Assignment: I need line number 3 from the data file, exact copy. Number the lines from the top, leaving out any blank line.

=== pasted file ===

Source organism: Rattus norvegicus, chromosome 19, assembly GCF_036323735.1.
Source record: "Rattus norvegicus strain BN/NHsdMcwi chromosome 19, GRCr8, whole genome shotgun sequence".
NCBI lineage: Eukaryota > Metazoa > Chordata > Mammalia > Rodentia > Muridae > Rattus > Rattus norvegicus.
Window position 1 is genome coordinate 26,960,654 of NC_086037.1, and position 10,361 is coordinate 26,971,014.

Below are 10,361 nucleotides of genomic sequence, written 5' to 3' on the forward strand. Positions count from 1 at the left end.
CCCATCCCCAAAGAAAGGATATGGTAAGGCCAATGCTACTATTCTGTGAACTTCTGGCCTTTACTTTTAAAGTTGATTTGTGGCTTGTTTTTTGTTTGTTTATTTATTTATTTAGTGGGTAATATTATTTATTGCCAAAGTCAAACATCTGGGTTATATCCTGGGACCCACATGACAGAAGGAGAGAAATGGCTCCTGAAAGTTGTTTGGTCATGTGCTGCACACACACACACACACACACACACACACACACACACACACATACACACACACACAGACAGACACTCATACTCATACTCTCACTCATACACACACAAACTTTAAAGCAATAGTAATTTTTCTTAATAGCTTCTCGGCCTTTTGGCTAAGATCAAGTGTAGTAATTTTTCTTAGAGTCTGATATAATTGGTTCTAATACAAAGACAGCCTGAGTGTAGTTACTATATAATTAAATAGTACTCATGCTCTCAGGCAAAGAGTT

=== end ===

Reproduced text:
NCBI lineage: Eukaryota > Metazoa > Chordata > Mammalia > Rodentia > Muridae > Rattus > Rattus norvegicus.